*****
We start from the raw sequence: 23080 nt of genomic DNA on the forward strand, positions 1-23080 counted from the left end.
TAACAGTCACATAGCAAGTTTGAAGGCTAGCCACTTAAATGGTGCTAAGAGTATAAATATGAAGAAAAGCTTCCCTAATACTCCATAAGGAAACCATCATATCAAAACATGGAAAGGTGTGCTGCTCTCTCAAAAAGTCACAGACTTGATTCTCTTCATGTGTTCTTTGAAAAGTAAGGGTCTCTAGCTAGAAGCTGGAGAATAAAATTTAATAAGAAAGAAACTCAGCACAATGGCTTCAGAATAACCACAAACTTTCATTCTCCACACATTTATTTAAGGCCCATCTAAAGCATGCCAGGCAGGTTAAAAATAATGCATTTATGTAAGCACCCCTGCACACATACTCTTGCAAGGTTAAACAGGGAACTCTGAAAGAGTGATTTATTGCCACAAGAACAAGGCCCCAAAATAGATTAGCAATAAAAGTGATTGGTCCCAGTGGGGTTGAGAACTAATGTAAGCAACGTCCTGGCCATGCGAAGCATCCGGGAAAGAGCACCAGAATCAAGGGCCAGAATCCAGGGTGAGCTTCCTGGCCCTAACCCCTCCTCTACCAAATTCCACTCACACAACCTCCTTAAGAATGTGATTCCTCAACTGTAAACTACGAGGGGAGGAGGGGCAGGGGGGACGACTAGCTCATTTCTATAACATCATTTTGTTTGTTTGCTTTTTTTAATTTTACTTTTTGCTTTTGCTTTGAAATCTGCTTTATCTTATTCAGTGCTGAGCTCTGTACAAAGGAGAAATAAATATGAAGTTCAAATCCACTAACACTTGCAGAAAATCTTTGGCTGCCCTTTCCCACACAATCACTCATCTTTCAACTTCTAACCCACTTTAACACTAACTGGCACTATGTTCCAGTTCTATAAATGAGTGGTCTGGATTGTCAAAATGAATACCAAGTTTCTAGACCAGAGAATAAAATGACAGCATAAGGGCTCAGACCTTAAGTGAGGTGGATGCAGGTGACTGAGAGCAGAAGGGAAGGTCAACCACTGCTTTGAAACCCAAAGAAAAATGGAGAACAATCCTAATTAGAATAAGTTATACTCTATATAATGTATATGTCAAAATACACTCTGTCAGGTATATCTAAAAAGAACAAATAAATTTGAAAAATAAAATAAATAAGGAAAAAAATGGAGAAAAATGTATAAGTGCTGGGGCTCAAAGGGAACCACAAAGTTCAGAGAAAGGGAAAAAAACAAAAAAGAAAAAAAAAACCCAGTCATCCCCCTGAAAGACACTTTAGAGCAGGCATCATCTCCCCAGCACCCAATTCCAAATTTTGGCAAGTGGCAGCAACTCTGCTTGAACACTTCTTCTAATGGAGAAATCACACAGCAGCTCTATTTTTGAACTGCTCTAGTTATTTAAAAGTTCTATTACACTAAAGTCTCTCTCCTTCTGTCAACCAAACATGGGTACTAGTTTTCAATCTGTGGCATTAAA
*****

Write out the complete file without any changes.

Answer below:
We start from the raw sequence: 23080 nt of genomic DNA on the forward strand, positions 1-23080 counted from the left end.
TAACAGTCACATAGCAAGTTTGAAGGCTAGCCACTTAAATGGTGCTAAGAGTATAAATATGAAGAAAAGCTTCCCTAATACTCCATAAGGAAACCATCATATCAAAACATGGAAAGGTGTGCTGCTCTCTCAAAAAGTCACAGACTTGATTCTCTTCATGTGTTCTTTGAAAAGTAAGGGTCTCTAGCTAGAAGCTGGAGAATAAAATTTAATAAGAAAGAAACTCAGCACAATGGCTTCAGAATAACCACAAACTTTCATTCTCCACACATTTATTTAAGGCCCATCTAAAGCATGCCAGGCAGGTTAAAAATAATGCATTTATGTAAGCACCCCTGCACACATACTCTTGCAAGGTTAAACAGGGAACTCTGAAAGAGTGATTTATTGCCACAAGAACAAGGCCCCAAAATAGATTAGCAATAAAAGTGATTGGTCCCAGTGGGGTTGAGAACTAATGTAAGCAACGTCCTGGCCATGCGAAGCATCCGGGAAAGAGCACCAGAATCAAGGGCCAGAATCCAGGGTGAGCTTCCTGGCCCTAACCCCTCCTCTACCAAATTCCACTCACACAACCTCCTTAAGAATGTGATTCCTCAACTGTAAACTACGAGGGGAGGAGGGGCAGGGGGGACGACTAGCTCATTTCTATAACATCATTTTGTTTGTTTGCTTTTTTTAATTTTACTTTTTGCTTTTGCTTTGAAATCTGCTTTATCTTATTCAGTGCTGAGCTCTGTACAAAGGAGAAATAAATATGAAGTTCAAATCCACTAACACTTGCAGAAAATCTTTGGCTGCCCTTTCCCACACAATCACTCATCTTTCAACTTCTAACCCACTTTAACACTAACTGGCACTATGTTCCAGTTCTATAAATGAGTGGTCTGGATTGTCAAAATGAATACCAAGTTTCTAGACCAGAGAATAAAATGACAGCATAAGGGCTCAGACCTTAAGTGAGGTGGATGCAGGTGACTGAGAGCAGAAGGGAAGGTCAACCACTGCTTTGAAACCCAAAGAAAAATGGAGAACAATCCTAATTAGAATAAGTTATACTCTATATAATGTATATGTCAAAATACACTCTGTCAGGTATATCTAAAAAGAACAAATAAATTTGAAAAATAAAATAAATAAGGAAAAAAATGGAGAAAAATGTATAAGTGCTGGGGCTCAAAGGGAACCACAAAGTTCAGAGAAAGGGAAAAAAACAAAAAAGAAAAAAAAAACCCAGTCATCCCCCTGAAAGACACTTTAGAGCAGGCATCATCTCCCCAGCACCCAATTCCAAATTTTGGCAAGTGGCAGCAACTCTGCTTGAACACTTCTTCTAATGGAGAAATCACACAGCAGCTCTATTTTTGAACTGCTCTAGTTATTTAAAAGTTCTATTACACTAAAGTCTCTCTCCTTCTGTCAACCAAACATGGGTACTAGTTTTCAATCTGTGGCATTAAA